Brick-and-mortar retailers are stuck between a rock and a hard place.
Today, shoppers demand a multichannel experience that meets their needs across the physical and digital worlds – an easy to navigate website, plentiful in-store inventory to sample and bring home immediately, helpful, knowledgeable associates, engaging social media accounts and beyond. Yet there’s a looming issue: in-store traffic is declining, while online shopping is eroding profit margins. And retailers’ bottom lines are feeling it. The result: significant pressure to manage costs across the retail organization. The primary target for said cost-cutting? In-store payroll.
The issue at hand is, simply put, cost containment versus revenue generation. There are several fixed expenses that a retailer simply cannot cut, such as rent and utilities; the cost of goods can be influenced, but there is a strict threshold (poorly made or priced goods may not attract shoppers; a poorly stocked store won’t generate sales). The natural reaction is to then limit variable costs, and under a traditional microscope, in-store labor is the primary candidate. In fact, many retailers believe that labor is the primary expense that is within store managers’ control.
This view is highly misguided because it doesn’t acknowledge that the presence of in-store associates motivate shoppers to visit the store and that their interactions fuel purchases. A main point of differentiation for physical retailers is the presence of engaging, informed associates. This is especially true when compared with online retailers, but it also separates the successful brick-and-mortar retailers from the ineffective. By cutting payroll, retailers are narrowing their opportunity and further hurting sales.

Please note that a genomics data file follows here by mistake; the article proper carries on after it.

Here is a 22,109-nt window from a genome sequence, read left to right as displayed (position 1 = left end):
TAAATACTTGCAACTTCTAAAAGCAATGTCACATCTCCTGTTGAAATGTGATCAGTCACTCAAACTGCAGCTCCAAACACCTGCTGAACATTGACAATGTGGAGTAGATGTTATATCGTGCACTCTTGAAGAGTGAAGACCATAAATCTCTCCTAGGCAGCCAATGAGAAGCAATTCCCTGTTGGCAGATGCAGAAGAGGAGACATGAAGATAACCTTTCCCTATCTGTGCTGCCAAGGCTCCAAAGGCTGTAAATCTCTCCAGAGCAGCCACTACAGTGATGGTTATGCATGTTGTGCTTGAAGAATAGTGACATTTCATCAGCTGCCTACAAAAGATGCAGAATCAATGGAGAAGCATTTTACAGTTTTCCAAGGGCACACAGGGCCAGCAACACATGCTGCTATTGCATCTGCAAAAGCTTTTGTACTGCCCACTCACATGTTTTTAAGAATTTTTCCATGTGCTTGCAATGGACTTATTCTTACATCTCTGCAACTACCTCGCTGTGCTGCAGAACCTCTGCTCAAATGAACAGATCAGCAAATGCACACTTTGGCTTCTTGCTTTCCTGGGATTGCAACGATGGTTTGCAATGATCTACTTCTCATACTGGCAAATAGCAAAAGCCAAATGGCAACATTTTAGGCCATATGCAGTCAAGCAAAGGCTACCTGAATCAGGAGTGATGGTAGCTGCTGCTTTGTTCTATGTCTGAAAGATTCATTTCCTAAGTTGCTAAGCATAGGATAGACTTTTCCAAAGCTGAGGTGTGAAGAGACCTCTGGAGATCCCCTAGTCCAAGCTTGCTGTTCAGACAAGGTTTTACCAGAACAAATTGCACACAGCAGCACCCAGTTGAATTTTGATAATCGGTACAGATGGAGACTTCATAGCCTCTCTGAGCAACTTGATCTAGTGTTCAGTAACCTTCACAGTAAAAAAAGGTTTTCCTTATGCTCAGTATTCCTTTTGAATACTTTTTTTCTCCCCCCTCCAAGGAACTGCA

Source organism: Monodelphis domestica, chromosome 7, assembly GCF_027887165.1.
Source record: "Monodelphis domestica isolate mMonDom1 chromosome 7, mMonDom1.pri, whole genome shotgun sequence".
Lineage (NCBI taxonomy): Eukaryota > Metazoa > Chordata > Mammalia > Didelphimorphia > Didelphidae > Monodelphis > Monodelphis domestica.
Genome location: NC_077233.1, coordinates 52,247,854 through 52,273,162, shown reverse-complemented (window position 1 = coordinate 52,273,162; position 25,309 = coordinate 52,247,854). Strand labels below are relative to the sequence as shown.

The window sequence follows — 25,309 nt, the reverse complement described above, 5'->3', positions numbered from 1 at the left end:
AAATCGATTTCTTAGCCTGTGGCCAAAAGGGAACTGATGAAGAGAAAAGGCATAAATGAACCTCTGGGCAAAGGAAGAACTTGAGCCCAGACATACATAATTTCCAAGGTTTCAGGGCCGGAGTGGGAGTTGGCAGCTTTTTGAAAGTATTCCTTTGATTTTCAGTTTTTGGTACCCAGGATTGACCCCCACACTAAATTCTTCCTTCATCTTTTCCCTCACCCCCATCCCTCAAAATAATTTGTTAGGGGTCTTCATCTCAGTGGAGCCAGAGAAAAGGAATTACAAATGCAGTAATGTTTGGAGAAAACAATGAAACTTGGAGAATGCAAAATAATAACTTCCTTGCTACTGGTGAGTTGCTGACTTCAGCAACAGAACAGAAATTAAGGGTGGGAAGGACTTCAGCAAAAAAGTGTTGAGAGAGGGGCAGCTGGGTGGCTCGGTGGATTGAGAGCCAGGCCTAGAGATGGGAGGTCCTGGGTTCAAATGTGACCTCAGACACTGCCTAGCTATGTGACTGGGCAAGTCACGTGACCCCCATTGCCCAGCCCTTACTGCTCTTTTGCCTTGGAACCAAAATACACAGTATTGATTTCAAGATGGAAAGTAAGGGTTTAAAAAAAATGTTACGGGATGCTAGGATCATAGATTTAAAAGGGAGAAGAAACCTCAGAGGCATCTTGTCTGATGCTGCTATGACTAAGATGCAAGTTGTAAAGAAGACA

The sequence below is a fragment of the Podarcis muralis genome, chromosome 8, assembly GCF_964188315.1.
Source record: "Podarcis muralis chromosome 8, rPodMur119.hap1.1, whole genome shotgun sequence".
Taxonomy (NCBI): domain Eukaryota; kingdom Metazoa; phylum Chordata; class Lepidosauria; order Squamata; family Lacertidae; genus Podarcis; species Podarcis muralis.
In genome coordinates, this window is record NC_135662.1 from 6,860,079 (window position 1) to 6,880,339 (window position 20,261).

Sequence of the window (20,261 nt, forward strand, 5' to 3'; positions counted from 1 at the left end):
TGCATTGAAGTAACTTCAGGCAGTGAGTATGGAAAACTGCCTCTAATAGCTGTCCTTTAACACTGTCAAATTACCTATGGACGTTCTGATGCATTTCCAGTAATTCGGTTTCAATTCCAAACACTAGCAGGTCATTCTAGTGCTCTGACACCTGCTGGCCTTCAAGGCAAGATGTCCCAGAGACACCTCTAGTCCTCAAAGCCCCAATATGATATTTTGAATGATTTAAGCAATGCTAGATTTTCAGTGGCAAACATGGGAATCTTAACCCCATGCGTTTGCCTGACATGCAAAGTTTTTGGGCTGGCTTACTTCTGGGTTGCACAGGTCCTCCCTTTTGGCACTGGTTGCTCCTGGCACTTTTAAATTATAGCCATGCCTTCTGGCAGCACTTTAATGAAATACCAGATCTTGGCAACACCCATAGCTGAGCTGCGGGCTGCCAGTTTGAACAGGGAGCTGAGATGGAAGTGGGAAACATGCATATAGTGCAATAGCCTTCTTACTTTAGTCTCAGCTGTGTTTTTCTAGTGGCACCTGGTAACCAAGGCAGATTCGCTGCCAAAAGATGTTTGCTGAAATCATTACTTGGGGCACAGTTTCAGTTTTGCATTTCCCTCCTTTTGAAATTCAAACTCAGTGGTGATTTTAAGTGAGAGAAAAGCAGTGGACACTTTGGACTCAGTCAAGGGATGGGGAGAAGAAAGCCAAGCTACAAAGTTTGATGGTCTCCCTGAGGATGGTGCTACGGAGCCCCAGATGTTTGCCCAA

Retailers should approach in-store payroll like a balancing act by harmonizing cost of labor with the revenue that drives labor. And the first step in doing so requires that a retailer determine their service model.
The following graph, which compares traffic with assumed customer-facing activity for associates, is a spectrum that all retailers should leverage in order to plot their model.
For example, a Redbox has a dramatically different selling model than a Tiffany’s (i.e., rapid, limited, automated service versus personal, in-depth interaction). As a result, they will be at the top of the Y axis but at the low-end of the X axis. Once a retailer establishes where they are on the chart, leaders can then determine staffing levels for their brand, which directly informs the ideal STAR (shopper-to-associate) ratio, and is essential for any retailer, regardless of service environment.
Be sure to check back for a follow-up post, in which I’ll offer strategic approaches to staffing for various retail environments.
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